When a young athlete suddenly dies of a heart attack, chances are high that they suffer from familial hypertrophic cardiomyopathy (HCM). Itis the most common genetic heart disease in the US and affects an estimated 1 in 500 people around the world. A protein called myosin acts as the molecular motor which makes the muscles in the heart contract.
Researchers had suspected for some time that the R403Q mutation in some of the myosin genes is among those that play a role in causing HCM. But experiments using mice models failed to show that this was indeed the case. (Mice are often used in experiments because their behaviour, biology and genetic material resemble those of humans).
An international team led by Professor Dilson Rassier from McGill’s Department of Kinesiology and Physical Education, has discovered, by working with transgenic rabbits with the R403Q mutation, that in these rabbits, individual myosin molecules and myofibrils (the basic rod-like filaments inside muscles) produce less force and a lower maximum velocity of contraction than those isolated from healthy hearts.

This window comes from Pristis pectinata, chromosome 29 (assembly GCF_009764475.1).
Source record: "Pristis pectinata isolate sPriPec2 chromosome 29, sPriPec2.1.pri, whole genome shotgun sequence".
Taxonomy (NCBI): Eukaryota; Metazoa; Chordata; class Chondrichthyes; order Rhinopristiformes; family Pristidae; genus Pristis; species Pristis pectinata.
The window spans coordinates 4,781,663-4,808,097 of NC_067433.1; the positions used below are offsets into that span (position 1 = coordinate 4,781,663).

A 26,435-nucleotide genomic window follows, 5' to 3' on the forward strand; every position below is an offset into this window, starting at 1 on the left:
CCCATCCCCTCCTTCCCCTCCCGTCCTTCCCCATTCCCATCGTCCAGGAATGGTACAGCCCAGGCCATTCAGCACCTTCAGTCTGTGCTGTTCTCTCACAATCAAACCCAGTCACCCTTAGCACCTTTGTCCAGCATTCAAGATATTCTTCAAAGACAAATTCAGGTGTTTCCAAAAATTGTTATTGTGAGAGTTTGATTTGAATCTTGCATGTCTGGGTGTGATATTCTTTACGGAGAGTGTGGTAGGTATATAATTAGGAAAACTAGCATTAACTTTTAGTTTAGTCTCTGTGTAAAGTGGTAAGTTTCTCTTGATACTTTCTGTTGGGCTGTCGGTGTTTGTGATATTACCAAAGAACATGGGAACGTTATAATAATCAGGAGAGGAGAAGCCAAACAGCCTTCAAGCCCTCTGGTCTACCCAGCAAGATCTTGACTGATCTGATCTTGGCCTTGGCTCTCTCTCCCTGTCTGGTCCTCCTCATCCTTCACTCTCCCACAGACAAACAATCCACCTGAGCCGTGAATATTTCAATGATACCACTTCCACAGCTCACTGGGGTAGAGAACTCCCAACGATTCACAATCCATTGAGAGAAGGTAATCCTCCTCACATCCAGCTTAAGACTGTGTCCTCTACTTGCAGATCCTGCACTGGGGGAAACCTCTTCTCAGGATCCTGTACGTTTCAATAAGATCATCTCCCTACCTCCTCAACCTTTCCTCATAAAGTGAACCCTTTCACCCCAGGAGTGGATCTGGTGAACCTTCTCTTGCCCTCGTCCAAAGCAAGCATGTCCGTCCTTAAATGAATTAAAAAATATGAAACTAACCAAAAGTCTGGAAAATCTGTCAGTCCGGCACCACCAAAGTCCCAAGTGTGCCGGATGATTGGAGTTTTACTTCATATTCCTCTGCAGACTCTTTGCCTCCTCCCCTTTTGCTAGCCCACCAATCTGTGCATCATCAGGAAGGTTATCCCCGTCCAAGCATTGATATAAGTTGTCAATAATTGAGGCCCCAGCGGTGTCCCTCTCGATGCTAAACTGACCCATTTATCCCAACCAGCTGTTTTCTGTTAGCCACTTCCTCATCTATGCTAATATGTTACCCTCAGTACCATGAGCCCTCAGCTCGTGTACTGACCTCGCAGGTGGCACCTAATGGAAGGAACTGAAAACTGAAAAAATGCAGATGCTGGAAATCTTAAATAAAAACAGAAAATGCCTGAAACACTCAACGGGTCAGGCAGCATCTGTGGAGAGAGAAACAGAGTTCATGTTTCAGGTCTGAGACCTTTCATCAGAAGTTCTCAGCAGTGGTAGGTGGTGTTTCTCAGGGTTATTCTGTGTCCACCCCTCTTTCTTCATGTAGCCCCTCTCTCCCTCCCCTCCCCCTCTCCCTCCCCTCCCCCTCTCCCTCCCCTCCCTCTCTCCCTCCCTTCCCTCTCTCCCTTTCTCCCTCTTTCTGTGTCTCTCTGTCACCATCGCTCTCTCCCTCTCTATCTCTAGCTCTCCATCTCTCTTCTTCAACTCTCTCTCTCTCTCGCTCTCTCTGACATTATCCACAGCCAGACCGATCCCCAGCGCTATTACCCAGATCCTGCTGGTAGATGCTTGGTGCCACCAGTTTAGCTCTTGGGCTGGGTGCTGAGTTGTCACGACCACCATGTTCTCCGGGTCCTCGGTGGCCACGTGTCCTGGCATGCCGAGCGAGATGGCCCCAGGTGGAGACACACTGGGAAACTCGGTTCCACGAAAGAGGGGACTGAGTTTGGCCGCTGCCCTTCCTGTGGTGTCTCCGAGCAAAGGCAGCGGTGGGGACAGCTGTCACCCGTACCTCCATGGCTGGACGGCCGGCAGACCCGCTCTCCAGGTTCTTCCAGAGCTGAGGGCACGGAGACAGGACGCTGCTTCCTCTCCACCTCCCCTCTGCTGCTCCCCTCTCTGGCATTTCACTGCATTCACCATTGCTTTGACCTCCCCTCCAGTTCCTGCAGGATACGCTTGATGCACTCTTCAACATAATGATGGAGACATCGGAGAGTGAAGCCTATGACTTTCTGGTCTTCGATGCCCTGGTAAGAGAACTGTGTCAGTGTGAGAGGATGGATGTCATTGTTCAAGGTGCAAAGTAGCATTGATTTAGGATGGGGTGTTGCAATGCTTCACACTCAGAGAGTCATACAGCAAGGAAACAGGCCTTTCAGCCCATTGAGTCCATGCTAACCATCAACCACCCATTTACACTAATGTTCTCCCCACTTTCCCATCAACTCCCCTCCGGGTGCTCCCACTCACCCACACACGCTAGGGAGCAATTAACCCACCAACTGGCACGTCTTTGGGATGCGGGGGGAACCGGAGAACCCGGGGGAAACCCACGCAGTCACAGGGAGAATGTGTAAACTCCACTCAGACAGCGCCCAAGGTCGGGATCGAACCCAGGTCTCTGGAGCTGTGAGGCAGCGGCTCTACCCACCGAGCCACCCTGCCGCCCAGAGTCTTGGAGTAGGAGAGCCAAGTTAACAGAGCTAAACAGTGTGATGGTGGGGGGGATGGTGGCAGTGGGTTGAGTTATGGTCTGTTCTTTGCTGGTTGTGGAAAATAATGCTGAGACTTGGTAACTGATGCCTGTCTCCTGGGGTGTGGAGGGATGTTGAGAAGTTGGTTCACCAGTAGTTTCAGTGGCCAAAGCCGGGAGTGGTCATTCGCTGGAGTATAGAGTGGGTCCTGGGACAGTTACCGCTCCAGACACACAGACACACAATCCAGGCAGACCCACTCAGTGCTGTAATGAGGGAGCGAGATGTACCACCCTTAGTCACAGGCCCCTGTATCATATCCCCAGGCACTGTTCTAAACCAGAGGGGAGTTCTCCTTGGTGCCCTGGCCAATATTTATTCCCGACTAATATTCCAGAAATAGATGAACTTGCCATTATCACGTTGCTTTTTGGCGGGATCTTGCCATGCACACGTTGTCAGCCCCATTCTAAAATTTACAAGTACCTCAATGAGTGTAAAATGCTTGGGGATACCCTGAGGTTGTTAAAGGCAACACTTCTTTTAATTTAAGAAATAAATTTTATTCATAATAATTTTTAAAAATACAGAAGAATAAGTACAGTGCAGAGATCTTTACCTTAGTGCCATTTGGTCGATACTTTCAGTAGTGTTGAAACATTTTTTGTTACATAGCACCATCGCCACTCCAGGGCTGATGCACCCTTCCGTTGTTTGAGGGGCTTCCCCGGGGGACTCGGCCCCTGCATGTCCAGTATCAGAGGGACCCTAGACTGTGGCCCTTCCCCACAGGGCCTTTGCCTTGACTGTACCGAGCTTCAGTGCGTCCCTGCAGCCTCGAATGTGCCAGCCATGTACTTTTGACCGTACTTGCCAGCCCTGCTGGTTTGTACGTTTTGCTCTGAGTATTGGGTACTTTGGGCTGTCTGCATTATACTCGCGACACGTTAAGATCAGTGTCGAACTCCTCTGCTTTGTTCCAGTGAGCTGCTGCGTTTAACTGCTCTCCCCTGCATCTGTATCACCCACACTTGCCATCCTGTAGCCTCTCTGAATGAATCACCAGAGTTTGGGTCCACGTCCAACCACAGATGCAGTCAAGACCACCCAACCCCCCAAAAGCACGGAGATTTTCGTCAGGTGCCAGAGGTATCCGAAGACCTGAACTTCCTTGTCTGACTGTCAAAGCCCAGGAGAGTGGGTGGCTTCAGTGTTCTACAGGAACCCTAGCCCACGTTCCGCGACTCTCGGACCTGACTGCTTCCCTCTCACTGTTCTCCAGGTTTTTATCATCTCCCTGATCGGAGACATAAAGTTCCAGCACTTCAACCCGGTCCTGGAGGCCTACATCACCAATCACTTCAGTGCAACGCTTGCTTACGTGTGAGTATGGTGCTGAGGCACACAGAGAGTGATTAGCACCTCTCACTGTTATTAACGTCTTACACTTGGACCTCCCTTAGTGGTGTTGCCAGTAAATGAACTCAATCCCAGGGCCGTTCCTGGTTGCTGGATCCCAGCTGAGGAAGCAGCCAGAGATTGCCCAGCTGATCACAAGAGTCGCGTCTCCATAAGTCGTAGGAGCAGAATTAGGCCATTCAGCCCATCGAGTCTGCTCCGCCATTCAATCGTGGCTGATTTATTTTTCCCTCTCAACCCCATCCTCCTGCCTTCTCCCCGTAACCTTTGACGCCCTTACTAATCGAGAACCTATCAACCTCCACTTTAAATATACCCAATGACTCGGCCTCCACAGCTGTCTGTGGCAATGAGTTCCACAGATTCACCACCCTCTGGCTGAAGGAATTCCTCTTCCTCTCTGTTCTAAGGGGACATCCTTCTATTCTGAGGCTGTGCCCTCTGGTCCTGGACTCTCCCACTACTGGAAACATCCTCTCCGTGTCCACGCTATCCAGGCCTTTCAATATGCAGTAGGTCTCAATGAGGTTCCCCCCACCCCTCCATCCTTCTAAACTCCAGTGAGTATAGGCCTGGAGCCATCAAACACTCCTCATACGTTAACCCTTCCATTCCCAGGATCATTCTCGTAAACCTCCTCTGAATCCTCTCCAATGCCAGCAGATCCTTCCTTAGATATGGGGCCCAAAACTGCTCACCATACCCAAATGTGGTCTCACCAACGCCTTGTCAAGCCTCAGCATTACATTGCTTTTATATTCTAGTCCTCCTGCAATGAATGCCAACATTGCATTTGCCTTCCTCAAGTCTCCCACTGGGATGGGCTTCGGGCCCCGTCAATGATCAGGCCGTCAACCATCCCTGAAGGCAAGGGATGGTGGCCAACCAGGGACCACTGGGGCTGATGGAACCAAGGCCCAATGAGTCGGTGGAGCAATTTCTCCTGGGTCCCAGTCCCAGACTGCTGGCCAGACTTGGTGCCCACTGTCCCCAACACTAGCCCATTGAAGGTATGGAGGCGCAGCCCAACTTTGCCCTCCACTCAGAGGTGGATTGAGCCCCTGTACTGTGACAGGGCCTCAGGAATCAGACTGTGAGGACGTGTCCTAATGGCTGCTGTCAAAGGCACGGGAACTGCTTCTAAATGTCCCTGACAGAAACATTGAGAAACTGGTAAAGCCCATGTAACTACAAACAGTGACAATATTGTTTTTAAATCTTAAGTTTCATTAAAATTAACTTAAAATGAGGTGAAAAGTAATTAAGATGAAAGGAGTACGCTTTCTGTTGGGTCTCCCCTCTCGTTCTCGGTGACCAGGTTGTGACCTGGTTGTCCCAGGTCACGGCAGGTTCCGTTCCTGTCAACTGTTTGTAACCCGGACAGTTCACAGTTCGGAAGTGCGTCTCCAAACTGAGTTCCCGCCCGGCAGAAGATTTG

They reached this conclusion by using advanced techniques such as atomic force microscopy and molecular motility assays (which allows them to visualize the movements of these proteins in vitro) to look more closely at what was going on within myosin molecules and also within myofibrils.
“It’s been difficult to gain a clear picture of what is going on within the myosin proteins with this mutation, simply because of the technical and experimental limitations of looking closely at objects of this minute size and measuring their force and motility (myosin molecules are about 19 nanometres (0.0000019 centimetres),” explains Rassier. “The results should help clinicians develop drugs and chemicals that target this specific function of myosin in future.”
Source: McGill University